Learn through osmosis? What a bunch of baloney!

I see a lot of learning materials and lessons that, to anyone who has even seriously studied a language, are outright ridiculous. I’m not sure what the EFL material situation looks like in a lot of other countries, but here in Japan it seems like everyone has some sort of magic system that will turn you into a native speaker in six weeks. Most of them follow a basic format of: fill your ears with English, and somehow you’ll learn the language through osmosis. I see tons of people recommending AJATT for people wanting to learn Japanese, as though watching gobs of anime and listening to AKB48 will somehow improve a beginner’s Japanese.

These people really need to read some Stephen Krashen. He’s been working in language acquisition since the 80s, and his theory of Second Language Acquisition has been hugely influential. I know I personally started really questioning my own teaching style after being exposed to his five hypotheses. Although our methods of data collection have broadened considerably since the theory first came about, I think it still has a lot to tell us about what constitutes an effective form of instruction, and how people learn.

The top lesson that the osmosis crowd needs to get a hold on is the idea of comprehensible input. According to Krashen, only by understanding the content of an utterance in a foreign language can we ever hope to acquire that language. He refers to this as i+1; where i represents the learner’s current level, i+1 refers to material that is just slightly challenging, so that the student is acquiring new language. Hearing tons of language that you don’t understand will not somehow spur your brain to develop circuitry to understand the language. You have to start small and build your understanding bit by bit, until you can understand more and more complex language.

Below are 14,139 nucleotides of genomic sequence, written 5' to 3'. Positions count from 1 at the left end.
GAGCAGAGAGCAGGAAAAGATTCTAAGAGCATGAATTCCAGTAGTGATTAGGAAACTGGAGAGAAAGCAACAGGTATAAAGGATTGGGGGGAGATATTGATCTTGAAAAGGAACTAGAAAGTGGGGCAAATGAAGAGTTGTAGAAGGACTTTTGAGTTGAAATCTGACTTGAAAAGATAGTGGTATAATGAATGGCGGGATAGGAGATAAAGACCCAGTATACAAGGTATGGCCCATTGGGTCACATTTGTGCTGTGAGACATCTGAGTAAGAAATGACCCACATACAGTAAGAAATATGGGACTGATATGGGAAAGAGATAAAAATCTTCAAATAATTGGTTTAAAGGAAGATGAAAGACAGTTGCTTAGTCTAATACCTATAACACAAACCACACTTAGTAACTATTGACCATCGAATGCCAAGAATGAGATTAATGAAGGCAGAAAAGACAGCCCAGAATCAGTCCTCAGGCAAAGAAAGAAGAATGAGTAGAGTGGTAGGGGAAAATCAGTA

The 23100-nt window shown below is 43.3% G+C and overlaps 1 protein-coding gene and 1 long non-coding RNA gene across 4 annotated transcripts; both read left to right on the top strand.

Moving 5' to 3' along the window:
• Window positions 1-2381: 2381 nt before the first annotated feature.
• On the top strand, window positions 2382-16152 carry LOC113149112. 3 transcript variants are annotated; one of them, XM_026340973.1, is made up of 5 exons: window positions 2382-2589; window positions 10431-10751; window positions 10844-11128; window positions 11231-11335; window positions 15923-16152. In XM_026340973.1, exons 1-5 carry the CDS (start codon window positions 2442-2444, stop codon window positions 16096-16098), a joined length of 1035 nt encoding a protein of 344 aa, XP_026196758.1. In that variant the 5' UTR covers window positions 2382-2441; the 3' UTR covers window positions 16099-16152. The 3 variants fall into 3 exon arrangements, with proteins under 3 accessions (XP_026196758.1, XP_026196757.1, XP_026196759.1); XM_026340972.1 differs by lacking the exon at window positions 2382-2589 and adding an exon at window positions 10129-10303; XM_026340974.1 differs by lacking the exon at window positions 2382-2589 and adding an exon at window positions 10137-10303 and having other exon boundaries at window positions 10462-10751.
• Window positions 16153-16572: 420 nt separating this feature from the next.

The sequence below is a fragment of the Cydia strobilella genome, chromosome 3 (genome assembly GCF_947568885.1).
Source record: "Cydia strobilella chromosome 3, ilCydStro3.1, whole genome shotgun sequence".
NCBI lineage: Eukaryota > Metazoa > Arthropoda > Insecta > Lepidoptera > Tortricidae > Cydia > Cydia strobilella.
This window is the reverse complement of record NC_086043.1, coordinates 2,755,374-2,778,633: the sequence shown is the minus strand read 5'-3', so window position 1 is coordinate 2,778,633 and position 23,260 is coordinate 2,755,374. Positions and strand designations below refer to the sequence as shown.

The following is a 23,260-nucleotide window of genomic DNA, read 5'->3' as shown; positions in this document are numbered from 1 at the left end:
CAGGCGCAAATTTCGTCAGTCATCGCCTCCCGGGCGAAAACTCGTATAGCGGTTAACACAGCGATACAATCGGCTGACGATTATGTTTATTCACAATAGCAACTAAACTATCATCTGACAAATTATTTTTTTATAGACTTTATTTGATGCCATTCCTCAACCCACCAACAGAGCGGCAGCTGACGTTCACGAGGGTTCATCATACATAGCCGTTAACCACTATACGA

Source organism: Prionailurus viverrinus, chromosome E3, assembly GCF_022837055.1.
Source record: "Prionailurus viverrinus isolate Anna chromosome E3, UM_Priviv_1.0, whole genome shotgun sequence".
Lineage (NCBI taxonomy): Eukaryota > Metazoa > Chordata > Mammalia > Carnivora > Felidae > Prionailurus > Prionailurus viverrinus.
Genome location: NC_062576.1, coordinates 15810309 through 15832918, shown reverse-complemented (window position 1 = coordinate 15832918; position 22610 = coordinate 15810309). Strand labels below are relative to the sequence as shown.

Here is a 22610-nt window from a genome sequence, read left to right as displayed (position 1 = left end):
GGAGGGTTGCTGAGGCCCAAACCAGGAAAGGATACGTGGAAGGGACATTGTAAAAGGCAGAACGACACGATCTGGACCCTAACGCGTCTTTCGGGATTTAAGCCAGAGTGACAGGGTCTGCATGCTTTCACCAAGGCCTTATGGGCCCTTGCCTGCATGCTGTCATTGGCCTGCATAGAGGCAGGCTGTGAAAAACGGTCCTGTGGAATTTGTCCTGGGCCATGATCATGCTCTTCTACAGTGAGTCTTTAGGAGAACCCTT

Everyone wants to hear that they can improve their language skills just by doing something they’re already doing, like playing video games and watching anime in AJATT. It’s not necessarily a bad idea, but it’s not likely to spur any improvement until you’re at a much higher level. I personally didn’t really get much out of playing games in Japanese until I’d been studying for a couple of years. Before that, my comprehension was so low that I had to spend 5 minutes with a dictionary for every 1 minute of game play. Not very efficient.

When learning a language, don’t focus on trying to do things native speakers do. You will never be a native speaker, and that’s okay. You’re building your own language, and you need to focus on the next step in that process, rather that some far-off endpoint.


English teacher, student of Japanese, and aspiring linguist.

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Posted in Learn Japanese, Study Habits, Teaching Tips
7 comments on “Learn through osmosis? What a bunch of baloney!
  1. malcolm says:

    I’m imagining Japanese infomercial-style advertisements, proclaiming the superiority of their “learn-English-quick” schemes. I can see how vocabulary tapes and their ilk have a proclivity towards hucksterism, yet how does one reconcile immersion courses at international Universities? One thing I have learned is that there is no substitute for a native speaker, and that native speakers make the best teachers.